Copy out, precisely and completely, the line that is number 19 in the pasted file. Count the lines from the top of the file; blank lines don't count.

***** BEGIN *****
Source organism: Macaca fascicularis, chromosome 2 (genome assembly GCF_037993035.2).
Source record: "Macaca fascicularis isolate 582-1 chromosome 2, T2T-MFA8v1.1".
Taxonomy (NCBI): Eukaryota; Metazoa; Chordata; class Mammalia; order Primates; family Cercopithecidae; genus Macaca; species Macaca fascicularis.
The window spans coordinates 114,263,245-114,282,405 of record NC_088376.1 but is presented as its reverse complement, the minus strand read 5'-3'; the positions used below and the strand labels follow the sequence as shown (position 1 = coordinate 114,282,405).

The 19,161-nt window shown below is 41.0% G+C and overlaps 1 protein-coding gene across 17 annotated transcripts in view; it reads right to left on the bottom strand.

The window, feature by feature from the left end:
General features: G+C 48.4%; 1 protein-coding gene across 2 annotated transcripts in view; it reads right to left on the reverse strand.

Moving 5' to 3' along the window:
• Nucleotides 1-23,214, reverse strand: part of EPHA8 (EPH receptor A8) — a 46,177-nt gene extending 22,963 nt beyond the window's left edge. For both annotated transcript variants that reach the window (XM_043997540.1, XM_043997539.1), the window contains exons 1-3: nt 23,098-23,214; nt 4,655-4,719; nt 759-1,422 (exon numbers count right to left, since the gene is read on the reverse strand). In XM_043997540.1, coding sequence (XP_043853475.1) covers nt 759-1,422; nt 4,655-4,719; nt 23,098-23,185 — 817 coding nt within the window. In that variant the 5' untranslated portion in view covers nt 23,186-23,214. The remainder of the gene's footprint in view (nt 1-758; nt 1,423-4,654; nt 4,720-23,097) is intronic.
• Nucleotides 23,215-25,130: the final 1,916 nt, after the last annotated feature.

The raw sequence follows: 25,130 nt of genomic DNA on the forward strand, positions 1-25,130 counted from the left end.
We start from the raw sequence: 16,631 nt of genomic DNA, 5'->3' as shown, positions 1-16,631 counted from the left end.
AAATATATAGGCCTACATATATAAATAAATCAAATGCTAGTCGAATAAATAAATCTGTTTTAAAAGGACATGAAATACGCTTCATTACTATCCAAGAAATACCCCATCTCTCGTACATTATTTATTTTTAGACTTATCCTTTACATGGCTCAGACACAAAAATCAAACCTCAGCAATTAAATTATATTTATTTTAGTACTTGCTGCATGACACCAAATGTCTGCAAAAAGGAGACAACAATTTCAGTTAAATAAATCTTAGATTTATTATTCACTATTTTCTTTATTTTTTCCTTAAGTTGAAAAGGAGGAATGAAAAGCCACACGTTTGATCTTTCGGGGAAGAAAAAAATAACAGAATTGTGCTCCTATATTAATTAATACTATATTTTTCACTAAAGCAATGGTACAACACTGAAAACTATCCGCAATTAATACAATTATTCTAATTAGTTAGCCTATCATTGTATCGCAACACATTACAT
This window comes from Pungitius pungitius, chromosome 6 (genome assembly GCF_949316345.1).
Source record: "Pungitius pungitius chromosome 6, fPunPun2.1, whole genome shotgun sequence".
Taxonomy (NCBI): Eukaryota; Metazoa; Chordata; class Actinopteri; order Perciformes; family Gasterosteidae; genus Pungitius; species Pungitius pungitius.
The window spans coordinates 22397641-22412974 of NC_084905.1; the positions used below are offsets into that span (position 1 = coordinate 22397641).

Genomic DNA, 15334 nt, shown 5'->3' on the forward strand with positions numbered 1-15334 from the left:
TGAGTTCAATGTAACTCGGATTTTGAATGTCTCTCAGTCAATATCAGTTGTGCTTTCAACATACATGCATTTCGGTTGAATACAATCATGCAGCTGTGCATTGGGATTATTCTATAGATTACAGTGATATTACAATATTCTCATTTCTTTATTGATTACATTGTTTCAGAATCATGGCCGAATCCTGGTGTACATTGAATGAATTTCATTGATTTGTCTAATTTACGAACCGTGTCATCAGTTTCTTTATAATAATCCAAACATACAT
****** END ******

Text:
TGAGTTCAATGTAACTCGGATTTTGAATGTCTCTCAGTCAATATCAGTTGTGCTTTCAACATACATGCATTTCGGTTGAATACAATCATGCAGCTGTGCATTGGGATTATTCTATAGATTACAGTGATATTACAATATTCTCATTTCTTTATTGATTACATTGTTTCAGAATCATGGCCGAATCCTGGTGTACATTGAATGAATTTCATTGATTTGTCTAATTTACGAACCGTGTCATCAGTTTCTTTATAATAATCCAAACATACAT